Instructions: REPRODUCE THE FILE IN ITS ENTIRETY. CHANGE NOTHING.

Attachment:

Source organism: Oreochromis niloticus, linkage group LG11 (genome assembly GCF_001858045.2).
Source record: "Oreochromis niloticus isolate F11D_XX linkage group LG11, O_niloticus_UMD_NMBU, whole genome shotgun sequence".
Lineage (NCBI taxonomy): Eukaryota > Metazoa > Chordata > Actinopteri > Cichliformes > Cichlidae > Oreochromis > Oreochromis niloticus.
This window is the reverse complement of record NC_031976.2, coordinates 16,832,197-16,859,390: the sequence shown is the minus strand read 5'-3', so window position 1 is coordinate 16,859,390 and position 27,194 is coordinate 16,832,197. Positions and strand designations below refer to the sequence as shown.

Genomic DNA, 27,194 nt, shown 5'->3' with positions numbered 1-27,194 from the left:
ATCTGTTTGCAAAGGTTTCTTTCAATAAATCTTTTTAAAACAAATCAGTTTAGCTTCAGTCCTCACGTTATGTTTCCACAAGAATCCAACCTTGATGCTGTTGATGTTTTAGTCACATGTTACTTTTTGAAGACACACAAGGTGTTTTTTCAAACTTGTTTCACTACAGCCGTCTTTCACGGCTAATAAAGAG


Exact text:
Source organism: Oreochromis niloticus, linkage group LG11 (genome assembly GCF_001858045.2).
Source record: "Oreochromis niloticus isolate F11D_XX linkage group LG11, O_niloticus_UMD_NMBU, whole genome shotgun sequence".
Lineage (NCBI taxonomy): Eukaryota > Metazoa > Chordata > Actinopteri > Cichliformes > Cichlidae > Oreochromis > Oreochromis niloticus.
This window is the reverse complement of record NC_031976.2, coordinates 16,832,197-16,859,390: the sequence shown is the minus strand read 5'-3', so window position 1 is coordinate 16,859,390 and position 27,194 is coordinate 16,832,197. Positions and strand designations below refer to the sequence as shown.

Genomic DNA, 27,194 nt, shown 5'->3' with positions numbered 1-27,194 from the left:
ATCTGTTTGCAAAGGTTTCTTTCAATAAATCTTTTTAAAACAAATCAGTTTAGCTTCAGTCCTCACGTTATGTTTCCACAAGAATCCAACCTTGATGCTGTTGATGTTTTAGTCACATGTTACTTTTTGAAGACACACAAGGTGTTTTTTCAAACTTGTTTCACTACAGCCGTCTTTCACGGCTAATAAAGAG